Royal Institution of Chartered Surveyors says the number of repossessions are still at low levels following figures released by the Council of Mortgage Lenders.
The CML figures revealed that the number of properties taken into possession in the first half of this year was 76% higher than the same period last year.
David Stubbs, RICS economist, says: While the number of properties taken into possession was the highest since the first half of 2001, it is still very low level compared with the number being possessed during the early nineties, the highest being 38,930 in the second half of 1991.
Indeed, the number of properties possessed as a percentage of outstanding mortgages, at 0.07%, is very minor compared with the 0.4% in the second half of 1991.
Although the number of possessions has risen 171% since the second half of 2004, the rate of increase may slow in the coming six months.
More figures from the CML show that the percentage of mortgages that are in arrears has stabilised at just under 1%.
This ends three consecutive quarters of increases which led to a cumulative increase of 26% between 2004 H1 and 2005 H2.
Further signs that the pressure in the possession pipeline is levelling off comes from another set of figures released today by the Department and Constitutional Affairs.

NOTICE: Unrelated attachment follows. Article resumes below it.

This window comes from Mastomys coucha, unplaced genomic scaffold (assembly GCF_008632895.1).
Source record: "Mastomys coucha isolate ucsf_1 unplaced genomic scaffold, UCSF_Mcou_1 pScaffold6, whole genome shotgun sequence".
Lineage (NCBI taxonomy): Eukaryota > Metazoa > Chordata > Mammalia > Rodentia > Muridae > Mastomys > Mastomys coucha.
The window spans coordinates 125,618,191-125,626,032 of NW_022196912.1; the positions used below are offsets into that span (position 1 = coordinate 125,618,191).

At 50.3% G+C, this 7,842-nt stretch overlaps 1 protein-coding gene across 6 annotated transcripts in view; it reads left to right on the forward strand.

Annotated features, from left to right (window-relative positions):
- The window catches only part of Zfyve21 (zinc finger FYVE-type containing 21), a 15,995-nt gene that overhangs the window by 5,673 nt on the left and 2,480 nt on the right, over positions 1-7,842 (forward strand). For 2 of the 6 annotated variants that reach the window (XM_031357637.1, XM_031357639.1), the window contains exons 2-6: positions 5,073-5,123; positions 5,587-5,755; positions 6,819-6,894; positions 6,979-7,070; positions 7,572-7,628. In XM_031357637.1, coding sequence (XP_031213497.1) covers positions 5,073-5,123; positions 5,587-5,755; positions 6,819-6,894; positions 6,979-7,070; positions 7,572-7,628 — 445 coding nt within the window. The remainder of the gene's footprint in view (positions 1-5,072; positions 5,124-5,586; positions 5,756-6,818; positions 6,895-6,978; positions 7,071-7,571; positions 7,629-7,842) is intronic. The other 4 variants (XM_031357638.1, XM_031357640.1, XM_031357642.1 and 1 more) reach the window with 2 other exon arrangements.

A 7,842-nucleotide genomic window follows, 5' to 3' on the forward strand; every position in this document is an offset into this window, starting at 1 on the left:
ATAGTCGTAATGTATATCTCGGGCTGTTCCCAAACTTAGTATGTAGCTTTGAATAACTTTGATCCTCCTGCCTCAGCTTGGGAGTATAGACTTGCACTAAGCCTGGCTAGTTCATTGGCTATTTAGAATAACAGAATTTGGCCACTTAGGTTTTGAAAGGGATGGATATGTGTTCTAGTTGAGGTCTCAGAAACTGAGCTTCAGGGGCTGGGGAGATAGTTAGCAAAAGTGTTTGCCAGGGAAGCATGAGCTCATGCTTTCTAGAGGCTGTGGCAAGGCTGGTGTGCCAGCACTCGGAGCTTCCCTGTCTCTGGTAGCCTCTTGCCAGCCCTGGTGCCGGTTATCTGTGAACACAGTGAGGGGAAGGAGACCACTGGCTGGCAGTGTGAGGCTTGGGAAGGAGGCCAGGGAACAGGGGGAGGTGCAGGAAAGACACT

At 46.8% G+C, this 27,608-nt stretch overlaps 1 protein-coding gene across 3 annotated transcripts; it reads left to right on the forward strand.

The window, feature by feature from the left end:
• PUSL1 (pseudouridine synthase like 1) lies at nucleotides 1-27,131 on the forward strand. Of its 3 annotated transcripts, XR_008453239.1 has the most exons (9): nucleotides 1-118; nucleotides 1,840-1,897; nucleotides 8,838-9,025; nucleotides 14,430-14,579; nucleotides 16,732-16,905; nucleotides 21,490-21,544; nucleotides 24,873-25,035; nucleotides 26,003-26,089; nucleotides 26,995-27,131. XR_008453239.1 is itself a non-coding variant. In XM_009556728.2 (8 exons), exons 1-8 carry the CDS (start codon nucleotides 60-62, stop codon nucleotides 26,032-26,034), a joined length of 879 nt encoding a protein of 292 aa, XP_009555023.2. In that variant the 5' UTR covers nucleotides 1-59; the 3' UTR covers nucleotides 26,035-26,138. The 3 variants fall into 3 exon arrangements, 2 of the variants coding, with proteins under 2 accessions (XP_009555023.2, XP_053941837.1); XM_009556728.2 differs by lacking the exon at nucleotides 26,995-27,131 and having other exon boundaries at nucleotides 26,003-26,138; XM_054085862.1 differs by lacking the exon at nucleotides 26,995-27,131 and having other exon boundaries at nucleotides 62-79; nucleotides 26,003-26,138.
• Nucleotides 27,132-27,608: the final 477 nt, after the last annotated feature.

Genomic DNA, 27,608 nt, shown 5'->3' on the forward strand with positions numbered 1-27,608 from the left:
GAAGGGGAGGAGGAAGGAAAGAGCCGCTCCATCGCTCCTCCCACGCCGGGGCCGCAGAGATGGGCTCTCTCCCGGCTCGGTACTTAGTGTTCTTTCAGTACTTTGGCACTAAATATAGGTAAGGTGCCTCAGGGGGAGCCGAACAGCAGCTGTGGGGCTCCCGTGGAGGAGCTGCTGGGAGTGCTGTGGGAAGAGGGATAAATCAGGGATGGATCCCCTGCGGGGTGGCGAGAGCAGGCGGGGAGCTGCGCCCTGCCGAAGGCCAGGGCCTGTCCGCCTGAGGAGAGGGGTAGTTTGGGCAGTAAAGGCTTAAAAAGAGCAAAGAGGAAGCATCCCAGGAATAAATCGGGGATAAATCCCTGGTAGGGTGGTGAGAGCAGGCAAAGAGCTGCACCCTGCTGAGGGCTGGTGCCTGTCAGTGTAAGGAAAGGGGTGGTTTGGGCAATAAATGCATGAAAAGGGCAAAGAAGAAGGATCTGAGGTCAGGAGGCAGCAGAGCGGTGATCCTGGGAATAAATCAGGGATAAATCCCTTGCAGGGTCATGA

These showed that showed that the number of households in England and Wales in the early stages of the repossession process fell slightly in second quarter of 2006, which is the first fall in two years.
Actions entered by lenders, the first stage of repossession, fell 0.8% from the level in the first quarter to 33,180 but are still up 17% from the same period last year.
While there is not a direct relationship between the numbers entering these early stages of repossession and the actual numbers of houses possessed in future periods, it is none-the-less encouraging that the numbers of people entering these early stages have now stabilised.
That these numbers have stooped rising is testament to the recovery in the economy, the strong growth in jobs and last August’s interest rate cut.
Yesterday’s interest rate rise is a timely reminder that household finances could come under renewed pressure.
Despite the recent popularity of fixed rate mortgages, the majority of the stock of outstanding mortgages in the UK are variable rate mortgages and therefore leave their owners vulnerable to higher interest payments.
If, as the RICS believes, this is not an isolated rise in interest rates, it is certain that the number of households unable to meet their mortgage payments will continue to trend higher.
“However, solid economic performance will prevent a return to the levels seen in the early nineties.